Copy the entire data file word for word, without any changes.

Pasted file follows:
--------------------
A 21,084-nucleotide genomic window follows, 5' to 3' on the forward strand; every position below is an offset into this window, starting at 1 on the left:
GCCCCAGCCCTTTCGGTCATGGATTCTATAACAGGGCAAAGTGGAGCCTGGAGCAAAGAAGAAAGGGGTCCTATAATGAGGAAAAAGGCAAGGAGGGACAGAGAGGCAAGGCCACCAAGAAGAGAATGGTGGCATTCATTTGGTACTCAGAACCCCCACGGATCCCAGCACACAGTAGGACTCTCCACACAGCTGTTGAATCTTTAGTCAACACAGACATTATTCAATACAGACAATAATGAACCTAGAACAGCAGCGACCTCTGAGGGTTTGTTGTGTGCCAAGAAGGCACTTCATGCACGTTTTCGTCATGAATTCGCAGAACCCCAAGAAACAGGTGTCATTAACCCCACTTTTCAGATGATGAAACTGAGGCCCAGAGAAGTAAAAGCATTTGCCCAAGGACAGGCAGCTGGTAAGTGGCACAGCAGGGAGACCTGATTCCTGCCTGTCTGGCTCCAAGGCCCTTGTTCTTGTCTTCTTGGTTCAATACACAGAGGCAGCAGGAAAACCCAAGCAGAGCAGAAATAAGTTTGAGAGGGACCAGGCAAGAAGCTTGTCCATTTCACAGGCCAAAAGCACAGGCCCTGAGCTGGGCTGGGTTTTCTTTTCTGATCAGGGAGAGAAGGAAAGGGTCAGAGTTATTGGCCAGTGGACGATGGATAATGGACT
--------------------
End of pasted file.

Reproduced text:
A 21,084-nucleotide genomic window follows, 5' to 3' on the forward strand; every position below is an offset into this window, starting at 1 on the left:
GCCCCAGCCCTTTCGGTCATGGATTCTATAACAGGGCAAAGTGGAGCCTGGAGCAAAGAAGAAAGGGGTCCTATAATGAGGAAAAAGGCAAGGAGGGACAGAGAGGCAAGGCCACCAAGAAGAGAATGGTGGCATTCATTTGGTACTCAGAACCCCCACGGATCCCAGCACACAGTAGGACTCTCCACACAGCTGTTGAATCTTTAGTCAACACAGACATTATTCAATACAGACAATAATGAACCTAGAACAGCAGCGACCTCTGAGGGTTTGTTGTGTGCCAAGAAGGCACTTCATGCACGTTTTCGTCATGAATTCGCAGAACCCCAAGAAACAGGTGTCATTAACCCCACTTTTCAGATGATGAAACTGAGGCCCAGAGAAGTAAAAGCATTTGCCCAAGGACAGGCAGCTGGTAAGTGGCACAGCAGGGAGACCTGATTCCTGCCTGTCTGGCTCCAAGGCCCTTGTTCTTGTCTTCTTGGTTCAATACACAGAGGCAGCAGGAAAACCCAAGCAGAGCAGAAATAAGTTTGAGAGGGACCAGGCAAGAAGCTTGTCCATTTCACAGGCCAAAAGCACAGGCCCTGAGCTGGGCTGGGTTTTCTTTTCTGATCAGGGAGAGAAGGAAAGGGTCAGAGTTATTGGCCAGTGGACGATGGATAATGGACT